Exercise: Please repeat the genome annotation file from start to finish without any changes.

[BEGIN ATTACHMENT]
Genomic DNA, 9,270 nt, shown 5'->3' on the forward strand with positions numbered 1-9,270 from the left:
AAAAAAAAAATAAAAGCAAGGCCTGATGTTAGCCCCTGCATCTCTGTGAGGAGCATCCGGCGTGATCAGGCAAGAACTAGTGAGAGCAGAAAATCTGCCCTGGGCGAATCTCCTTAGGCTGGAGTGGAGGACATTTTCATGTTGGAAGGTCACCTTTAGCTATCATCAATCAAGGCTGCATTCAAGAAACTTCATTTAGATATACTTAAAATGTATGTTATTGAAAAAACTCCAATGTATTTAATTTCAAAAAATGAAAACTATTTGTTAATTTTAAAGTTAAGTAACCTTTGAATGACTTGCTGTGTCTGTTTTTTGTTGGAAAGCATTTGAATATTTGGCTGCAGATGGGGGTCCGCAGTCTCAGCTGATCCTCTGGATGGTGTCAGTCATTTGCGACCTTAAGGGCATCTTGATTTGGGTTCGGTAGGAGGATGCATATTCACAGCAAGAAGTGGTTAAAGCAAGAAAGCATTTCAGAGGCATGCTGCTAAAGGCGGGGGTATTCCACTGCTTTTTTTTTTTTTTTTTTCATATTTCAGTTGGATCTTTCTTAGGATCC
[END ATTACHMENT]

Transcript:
Genomic DNA, 9,270 nt, shown 5'->3' on the forward strand with positions numbered 1-9,270 from the left:
AAAAAAAAAATAAAAGCAAGGCCTGATGTTAGCCCCTGCATCTCTGTGAGGAGCATCCGGCGTGATCAGGCAAGAACTAGTGAGAGCAGAAAATCTGCCCTGGGCGAATCTCCTTAGGCTGGAGTGGAGGACATTTTCATGTTGGAAGGTCACCTTTAGCTATCATCAATCAAGGCTGCATTCAAGAAACTTCATTTAGATATACTTAAAATGTATGTTATTGAAAAAACTCCAATGTATTTAATTTCAAAAAATGAAAACTATTTGTTAATTTTAAAGTTAAGTAACCTTTGAATGACTTGCTGTGTCTGTTTTTTGTTGGAAAGCATTTGAATATTTGGCTGCAGATGGGGGTCCGCAGTCTCAGCTGATCCTCTGGATGGTGTCAGTCATTTGCGACCTTAAGGGCATCTTGATTTGGGTTCGGTAGGAGGATGCATATTCACAGCAAGAAGTGGTTAAAGCAAGAAAGCATTTCAGAGGCATGCTGCTAAAGGCGGGGGTATTCCACTGCTTTTTTTTTTTTTTTTTTCATATTTCAGTTGGATCTTTCTTAGGATCC